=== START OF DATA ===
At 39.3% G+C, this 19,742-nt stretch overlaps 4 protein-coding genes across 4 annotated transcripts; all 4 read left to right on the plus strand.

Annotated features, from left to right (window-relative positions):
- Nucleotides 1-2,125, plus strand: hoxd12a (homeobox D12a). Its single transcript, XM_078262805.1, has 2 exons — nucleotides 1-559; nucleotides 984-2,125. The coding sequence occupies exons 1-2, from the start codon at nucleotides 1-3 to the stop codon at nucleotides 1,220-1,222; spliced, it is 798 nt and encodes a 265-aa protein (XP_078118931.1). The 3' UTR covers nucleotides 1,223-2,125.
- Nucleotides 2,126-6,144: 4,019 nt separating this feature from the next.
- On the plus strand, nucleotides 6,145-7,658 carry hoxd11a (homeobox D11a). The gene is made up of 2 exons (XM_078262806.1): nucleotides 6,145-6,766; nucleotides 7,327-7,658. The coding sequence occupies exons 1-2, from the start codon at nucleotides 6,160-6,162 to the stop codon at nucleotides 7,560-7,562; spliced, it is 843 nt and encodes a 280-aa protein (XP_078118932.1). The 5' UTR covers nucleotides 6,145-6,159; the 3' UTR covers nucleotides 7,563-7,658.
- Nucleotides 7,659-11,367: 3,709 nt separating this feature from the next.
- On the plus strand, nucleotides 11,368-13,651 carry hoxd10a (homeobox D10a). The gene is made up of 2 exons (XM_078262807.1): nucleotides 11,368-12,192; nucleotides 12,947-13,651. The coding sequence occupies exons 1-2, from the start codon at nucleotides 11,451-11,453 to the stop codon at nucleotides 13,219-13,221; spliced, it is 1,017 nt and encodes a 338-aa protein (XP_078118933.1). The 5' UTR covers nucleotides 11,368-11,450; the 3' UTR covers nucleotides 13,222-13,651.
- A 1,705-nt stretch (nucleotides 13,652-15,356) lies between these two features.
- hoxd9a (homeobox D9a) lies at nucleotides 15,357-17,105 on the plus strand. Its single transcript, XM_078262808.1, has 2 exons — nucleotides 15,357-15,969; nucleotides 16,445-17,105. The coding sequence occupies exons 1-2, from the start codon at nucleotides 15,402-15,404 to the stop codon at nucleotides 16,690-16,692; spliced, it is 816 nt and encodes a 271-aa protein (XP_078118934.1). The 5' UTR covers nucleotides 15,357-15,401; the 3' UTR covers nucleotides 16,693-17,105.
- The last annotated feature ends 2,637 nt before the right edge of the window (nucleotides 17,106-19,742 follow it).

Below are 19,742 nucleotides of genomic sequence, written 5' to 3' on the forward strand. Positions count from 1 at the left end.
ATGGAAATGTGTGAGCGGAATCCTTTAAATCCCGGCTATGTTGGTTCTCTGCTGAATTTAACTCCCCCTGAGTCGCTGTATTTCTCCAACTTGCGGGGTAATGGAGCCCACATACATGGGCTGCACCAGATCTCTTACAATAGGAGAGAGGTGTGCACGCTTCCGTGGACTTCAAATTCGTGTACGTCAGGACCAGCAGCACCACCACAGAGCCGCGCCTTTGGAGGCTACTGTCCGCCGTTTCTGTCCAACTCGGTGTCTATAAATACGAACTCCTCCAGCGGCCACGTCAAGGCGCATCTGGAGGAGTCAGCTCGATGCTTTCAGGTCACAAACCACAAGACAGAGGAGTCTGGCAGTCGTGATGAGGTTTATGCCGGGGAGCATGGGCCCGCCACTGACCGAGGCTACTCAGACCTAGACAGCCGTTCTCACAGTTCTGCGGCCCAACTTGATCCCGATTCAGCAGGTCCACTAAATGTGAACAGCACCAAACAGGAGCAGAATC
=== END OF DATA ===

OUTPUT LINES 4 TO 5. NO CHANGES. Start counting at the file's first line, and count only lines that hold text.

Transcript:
- Nucleotides 2,126-6,144: 4,019 nt separating this feature from the next.
- On the plus strand, nucleotides 6,145-7,658 carry hoxd11a (homeobox D11a). The gene is made up of 2 exons (XM_078262806.1): nucleotides 6,145-6,766; nucleotides 7,327-7,658. The coding sequence occupies exons 1-2, from the start codon at nucleotides 6,160-6,162 to the stop codon at nucleotides 7,560-7,562; spliced, it is 843 nt and encodes a 280-aa protein (XP_078118932.1). The 5' UTR covers nucleotides 6,145-6,159; the 3' UTR covers nucleotides 7,563-7,658.